Dosage compensation is the process by which the expression of X-linked genes is altered in one sex to counterbalance the difference in X-chromosome and autosome number in the heterogametic sex. Degeneration of the non-recombining Y chromosome is a general facet of sex chromosome evolution. Selective pressure to equalize expression levels of X- linked genes in males accompanies Y-chromosome degeneration, thus driving the evolution of dosage compensation. Drosophila miranda - a species for which we recently generated a de novo genome sequence assembly - has three sex chromosomes of different age and at different stages of transition from ordinary autosomes into heteromorphic sex chromosomes. Specifically, X-L is the ancestral sex chromosome of the genus Drosophila and >60MY old, X-R is shared by members of the D. pseudoobscura subgroup and >10MY old, while its neo-sex chromosome (about 1MY old) still largely resembles an autosome, but the neo-X is evolving partial dosage compensation. D. miranda therefore provides a unique system to study the evolution of dosage compensation in action using a comparative and functional genomics approach. We will use ChIP-seq techniques together with whole-genome population analysis to functionally characterize the targeting of the dosage compensation complex to the X chromosome, and how it evolves.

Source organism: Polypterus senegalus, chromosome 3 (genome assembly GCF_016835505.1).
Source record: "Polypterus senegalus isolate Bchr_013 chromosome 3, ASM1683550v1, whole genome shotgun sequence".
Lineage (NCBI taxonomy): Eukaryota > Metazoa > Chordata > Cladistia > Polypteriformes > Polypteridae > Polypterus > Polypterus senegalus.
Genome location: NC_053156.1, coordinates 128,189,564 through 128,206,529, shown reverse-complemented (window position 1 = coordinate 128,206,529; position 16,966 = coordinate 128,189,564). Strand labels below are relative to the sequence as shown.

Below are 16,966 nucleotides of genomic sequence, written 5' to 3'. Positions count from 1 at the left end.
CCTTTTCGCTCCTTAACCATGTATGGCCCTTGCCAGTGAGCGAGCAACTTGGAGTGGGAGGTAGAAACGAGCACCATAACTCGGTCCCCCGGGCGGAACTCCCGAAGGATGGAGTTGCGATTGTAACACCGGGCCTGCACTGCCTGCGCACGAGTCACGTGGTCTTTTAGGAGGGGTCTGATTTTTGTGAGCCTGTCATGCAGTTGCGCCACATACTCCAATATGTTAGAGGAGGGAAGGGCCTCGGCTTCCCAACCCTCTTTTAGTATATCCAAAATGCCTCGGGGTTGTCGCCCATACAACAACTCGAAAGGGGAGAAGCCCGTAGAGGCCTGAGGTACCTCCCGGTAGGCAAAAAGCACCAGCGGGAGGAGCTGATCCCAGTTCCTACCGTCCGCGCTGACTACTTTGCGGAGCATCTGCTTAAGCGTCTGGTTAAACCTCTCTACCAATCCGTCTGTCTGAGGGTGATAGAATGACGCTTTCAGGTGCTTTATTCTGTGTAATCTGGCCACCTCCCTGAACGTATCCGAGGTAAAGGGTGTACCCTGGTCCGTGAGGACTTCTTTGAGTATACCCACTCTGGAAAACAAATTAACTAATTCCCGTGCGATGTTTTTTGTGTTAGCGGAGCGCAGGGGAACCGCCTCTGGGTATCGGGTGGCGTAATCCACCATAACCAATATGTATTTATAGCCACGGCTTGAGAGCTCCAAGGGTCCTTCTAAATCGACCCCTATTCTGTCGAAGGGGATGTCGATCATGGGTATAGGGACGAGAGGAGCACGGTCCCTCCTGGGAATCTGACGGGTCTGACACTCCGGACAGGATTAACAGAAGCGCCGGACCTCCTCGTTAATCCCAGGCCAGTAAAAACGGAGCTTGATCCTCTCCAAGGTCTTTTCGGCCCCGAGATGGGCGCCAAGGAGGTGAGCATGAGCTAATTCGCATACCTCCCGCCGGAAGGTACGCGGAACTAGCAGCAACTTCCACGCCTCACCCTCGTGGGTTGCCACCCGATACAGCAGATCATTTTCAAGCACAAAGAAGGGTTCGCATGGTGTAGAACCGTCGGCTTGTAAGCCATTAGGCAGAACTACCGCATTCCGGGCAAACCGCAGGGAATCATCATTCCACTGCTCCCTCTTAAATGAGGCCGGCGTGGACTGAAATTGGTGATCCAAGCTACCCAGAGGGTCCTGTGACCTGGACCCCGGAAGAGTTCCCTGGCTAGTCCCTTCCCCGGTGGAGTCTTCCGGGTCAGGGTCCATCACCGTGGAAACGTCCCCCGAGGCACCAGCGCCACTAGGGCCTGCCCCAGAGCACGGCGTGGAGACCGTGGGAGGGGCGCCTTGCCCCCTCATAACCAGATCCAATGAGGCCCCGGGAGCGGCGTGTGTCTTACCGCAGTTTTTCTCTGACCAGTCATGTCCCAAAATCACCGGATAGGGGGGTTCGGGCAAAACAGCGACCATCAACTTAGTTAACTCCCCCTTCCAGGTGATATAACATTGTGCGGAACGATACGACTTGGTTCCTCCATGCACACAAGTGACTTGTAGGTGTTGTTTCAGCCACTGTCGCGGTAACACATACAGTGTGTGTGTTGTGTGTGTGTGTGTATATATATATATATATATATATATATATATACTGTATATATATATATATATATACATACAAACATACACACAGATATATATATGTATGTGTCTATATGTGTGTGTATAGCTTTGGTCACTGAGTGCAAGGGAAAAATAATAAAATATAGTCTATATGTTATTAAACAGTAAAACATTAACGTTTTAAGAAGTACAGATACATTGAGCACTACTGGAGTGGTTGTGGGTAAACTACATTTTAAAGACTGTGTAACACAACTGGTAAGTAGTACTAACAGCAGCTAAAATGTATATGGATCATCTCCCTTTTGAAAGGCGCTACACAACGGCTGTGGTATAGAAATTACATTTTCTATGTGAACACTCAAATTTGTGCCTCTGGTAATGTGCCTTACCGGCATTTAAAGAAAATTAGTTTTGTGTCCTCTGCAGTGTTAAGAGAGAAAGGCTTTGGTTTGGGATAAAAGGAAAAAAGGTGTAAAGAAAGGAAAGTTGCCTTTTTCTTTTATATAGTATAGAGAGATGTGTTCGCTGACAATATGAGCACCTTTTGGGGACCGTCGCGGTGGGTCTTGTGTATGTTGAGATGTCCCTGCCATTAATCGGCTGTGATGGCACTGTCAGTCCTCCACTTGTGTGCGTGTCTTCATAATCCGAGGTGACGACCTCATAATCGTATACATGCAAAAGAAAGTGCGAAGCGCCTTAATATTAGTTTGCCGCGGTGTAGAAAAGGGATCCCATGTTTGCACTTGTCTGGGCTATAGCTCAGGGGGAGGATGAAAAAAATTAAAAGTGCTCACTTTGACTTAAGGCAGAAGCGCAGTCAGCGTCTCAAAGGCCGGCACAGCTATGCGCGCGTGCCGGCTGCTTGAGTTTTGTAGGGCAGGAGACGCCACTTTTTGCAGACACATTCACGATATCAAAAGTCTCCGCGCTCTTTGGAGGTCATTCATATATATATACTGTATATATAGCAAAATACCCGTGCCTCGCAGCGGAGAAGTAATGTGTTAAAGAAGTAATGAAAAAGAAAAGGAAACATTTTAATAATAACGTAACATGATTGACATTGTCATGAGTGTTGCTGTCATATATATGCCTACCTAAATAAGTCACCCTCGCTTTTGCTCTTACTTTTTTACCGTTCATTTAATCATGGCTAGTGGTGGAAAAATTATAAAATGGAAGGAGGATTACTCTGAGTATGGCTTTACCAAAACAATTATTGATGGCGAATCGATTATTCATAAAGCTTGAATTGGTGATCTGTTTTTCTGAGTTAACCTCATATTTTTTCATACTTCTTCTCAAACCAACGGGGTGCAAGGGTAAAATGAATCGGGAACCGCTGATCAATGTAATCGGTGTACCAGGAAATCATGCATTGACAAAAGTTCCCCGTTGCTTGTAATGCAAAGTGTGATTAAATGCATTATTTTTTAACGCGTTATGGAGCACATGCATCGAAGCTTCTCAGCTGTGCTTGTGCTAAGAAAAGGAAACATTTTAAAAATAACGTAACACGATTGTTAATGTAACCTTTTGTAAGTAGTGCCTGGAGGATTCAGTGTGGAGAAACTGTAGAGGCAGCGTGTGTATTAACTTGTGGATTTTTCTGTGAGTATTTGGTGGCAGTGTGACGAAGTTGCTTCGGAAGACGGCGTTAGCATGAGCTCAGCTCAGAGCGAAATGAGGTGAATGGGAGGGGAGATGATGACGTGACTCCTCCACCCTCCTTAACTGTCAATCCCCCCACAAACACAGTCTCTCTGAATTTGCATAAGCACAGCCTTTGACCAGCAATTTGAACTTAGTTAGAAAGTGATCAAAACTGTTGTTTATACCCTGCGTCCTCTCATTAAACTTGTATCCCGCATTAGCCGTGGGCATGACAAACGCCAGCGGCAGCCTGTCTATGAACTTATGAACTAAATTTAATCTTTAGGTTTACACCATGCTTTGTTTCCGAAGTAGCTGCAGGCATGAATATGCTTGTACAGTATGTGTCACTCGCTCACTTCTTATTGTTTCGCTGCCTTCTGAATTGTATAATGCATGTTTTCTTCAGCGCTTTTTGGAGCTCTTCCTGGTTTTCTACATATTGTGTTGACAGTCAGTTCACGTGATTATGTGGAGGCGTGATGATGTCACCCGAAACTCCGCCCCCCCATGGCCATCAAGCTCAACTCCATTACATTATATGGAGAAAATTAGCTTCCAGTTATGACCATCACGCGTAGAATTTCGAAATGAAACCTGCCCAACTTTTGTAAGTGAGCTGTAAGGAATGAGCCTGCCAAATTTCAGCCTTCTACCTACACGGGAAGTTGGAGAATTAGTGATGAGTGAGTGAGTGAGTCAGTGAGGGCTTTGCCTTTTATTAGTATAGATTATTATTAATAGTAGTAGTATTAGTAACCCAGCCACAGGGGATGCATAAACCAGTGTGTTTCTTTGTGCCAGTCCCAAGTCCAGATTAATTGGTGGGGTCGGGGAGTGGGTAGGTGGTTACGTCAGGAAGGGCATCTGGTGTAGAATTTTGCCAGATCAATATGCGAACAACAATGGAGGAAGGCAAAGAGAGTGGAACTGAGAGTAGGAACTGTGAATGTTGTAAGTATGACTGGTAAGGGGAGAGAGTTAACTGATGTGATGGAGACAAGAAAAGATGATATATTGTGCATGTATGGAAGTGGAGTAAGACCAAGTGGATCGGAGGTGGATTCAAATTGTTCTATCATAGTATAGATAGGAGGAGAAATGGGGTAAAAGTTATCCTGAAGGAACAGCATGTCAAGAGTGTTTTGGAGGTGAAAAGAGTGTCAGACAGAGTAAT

Expression networks are often fine-tuned, and chromosomal aneuploidy and changes in gene dosage can disturb the overall balance of gene expression networks, and are associated with several known human diseases and birth defects (Down syndrome results from an extra copy of Chromosome 21), and chromosomal aneuploidies are also frequent in cancer cells. Sex chromosomes, in contrast, provide systems of naturally occurring aneuploidy, with females having two X chromosomes and males having one X and a Y, resulting in X monosomy in males, and unique gene regulation strategies have evolved to compensate for this gene-dose deficiency in males. We will use the model species Drosophila to investigate evolutionary and functional aspects of dosage compensation, which will help to understand the effects of aneuploidy on gene expression and the mechanisms that alleviate aneuploidy-induced expression imbalances of the genome.
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